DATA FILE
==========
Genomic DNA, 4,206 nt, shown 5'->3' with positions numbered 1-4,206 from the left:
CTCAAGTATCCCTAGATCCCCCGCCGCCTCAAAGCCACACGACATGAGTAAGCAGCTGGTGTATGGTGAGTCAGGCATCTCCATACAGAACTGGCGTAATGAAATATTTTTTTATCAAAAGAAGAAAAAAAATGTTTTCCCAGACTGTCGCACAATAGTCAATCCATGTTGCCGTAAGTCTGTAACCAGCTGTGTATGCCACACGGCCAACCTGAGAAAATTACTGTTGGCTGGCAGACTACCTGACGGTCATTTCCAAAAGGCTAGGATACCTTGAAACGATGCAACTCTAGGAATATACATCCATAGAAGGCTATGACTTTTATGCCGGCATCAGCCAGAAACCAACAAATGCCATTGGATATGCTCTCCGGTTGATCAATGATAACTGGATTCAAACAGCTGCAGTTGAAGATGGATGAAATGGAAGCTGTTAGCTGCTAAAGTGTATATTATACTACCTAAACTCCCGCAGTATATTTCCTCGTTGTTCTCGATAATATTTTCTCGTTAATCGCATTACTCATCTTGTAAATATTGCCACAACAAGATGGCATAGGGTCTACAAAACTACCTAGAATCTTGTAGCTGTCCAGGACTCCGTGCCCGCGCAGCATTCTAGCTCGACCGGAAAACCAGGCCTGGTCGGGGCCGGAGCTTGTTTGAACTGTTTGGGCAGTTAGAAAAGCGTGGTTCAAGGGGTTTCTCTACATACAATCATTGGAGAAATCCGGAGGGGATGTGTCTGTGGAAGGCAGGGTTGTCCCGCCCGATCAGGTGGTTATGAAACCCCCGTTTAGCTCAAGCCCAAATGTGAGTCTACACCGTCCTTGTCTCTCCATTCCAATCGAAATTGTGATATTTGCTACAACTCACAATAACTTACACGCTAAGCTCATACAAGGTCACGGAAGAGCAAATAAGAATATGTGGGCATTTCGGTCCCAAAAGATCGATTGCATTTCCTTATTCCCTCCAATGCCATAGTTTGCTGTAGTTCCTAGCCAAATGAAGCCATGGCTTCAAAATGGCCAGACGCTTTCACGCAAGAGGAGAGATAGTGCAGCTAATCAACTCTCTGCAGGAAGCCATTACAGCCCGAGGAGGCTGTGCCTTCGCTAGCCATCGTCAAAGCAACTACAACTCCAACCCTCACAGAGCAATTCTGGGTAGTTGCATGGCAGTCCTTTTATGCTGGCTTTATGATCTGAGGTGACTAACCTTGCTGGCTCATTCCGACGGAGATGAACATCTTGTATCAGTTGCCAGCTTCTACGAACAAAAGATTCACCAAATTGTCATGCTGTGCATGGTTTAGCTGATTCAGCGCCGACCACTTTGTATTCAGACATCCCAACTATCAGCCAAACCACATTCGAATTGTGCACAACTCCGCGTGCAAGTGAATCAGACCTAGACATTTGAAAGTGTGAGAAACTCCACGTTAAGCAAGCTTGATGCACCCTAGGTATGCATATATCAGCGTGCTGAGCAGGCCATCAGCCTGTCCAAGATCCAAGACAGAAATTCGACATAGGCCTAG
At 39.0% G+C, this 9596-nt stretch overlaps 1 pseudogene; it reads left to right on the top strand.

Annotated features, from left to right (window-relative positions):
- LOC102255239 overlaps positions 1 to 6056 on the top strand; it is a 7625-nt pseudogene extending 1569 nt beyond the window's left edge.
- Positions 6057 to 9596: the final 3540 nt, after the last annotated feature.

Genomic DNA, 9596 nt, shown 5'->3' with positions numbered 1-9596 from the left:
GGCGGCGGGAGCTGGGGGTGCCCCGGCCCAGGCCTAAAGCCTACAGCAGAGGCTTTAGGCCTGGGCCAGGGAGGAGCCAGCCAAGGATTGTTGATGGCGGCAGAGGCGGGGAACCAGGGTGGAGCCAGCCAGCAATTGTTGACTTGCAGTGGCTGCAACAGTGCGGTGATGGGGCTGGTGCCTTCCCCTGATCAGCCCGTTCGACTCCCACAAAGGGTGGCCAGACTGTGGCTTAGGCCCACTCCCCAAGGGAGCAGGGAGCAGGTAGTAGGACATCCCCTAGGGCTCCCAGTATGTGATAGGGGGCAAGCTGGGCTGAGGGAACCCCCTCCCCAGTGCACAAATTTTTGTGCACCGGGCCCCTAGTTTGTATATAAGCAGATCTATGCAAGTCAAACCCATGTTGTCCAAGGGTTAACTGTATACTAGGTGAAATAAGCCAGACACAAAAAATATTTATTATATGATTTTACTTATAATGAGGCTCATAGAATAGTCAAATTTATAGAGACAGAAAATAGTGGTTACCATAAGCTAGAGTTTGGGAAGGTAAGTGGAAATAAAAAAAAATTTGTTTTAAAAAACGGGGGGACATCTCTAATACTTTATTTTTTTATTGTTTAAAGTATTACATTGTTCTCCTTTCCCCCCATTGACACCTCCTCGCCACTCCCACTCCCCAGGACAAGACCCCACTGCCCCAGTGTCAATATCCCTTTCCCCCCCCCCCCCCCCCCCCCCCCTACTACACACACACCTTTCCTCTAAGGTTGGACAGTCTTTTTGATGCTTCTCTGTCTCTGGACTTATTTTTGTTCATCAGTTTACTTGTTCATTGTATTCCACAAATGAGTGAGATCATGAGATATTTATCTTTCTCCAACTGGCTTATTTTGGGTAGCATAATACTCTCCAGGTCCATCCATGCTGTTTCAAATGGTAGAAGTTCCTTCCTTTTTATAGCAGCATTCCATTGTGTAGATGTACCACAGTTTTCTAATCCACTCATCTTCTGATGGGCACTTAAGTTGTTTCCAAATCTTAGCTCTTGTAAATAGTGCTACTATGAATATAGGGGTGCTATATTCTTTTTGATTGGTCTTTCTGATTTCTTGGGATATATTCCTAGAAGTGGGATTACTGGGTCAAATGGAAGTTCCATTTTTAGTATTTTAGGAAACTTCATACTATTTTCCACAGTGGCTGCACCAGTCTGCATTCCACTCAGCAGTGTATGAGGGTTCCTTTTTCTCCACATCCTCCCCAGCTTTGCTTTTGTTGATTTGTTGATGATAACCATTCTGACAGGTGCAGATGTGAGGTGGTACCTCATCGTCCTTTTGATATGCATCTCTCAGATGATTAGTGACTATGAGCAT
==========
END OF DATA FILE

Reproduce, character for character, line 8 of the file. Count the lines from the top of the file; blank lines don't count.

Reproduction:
GGCGGCGGGAGCTGGGGGTGCCCCGGCCCAGGCCTAAAGCCTACAGCAGAGGCTTTAGGCCTGGGCCAGGGAGGAGCCAGCCAAGGATTGTTGATGGCGGCAGAGGCGGGGAACCAGGGTGGAGCCAGCCAGCAATTGTTGACTTGCAGTGGCTGCAACAGTGCGGTGATGGGGCTGGTGCCTTCCCCTGATCAGCCCGTTCGACTCCCACAAAGGGTGGCCAGACTGTGGCTTAGGCCCACTCCCCAAGGGAGCAGGGAGCAGGTAGTAGGACATCCCCTAGGGCTCCCAGTATGTGATAGGGGGCAAGCTGGGCTGAGGGAACCCCCTCCCCAGTGCACAAATTTTTGTGCACCGGGCCCCTAGTTTGTATATAAGCAGATCTATGCAAGTCAAACCCATGTTGTCCAAGGGTTAACTGTATACTAGGTGAAATAAGCCAGACACAAAAAATATTTATTATATGATTTTACTTATAATGAGGCTCATAGAATAGTCAAATTTATAGAGACAGAAAATAGTGGTTACCATAAGCTAGAGTTTGGGAAGGTAAGTGGAAATAAAAAAAAATTTGTTTTAAAAAACGGGGGGACATCTCTAATACTTTATTTTTTTATTGTTTAAAGTATTACATTGTTCTCCTTTCCCCCCATTGACACCTCCTCGCCACTCCCACTCCCCAGGACAAGACCCCACTGCCCCAGTGTCAATATCCCTTTCCCCCCCCCCCCCCCCCCCCCCCCTACTACACACACACCTTTCCTCTAAGGTTGGACAGTCTTTTTGATGCTTCTCTGTCTCTGGACTTATTTTTGTTCATCAGTTTACTTGTTCATTGTATTCCACAAATGAGTGAGATCATGAGATATTTATCTTTCTCCAACTGGCTTATTTTGGGTAGCATAATACTCTCCAGGTCCATCCATGCTGTTTCAAATGGTAGAAGTTCCTTCCTTTTTATAGCAGCATTCCATTGTGTAGATGTACCACAGTTTTCTAATCCACTCATCTTCTGATGGGCACTTAAGTTGTTTCCAAATCTTAGCTCTTGTAAATAGTGCTACTATGAATATAGGGGTGCTATATTCTTTTTGATTGGTCTTTCTGATTTCTTGGGATATATTCCTAGAAGTGGGATTACTGGGTCAAATGGAAGTTCCATTTTTAGTATTTTAGGAAACTTCATACTATTTTCCACAGTGGCTGCACCAGTCTGCATTCCACTCAGCAGTGTATGAGGGTTCCTTTTTCTCCACATCCTCCCCAGCTTTGCTTTTGTTGATTTGTTGATGATAACCATTCTGACAGGTGCAGATGTGAGGTGGTACCTCATCGTCCTTTTGATATGCATCTCTCAGATGATTAGTGACTATGAGCAT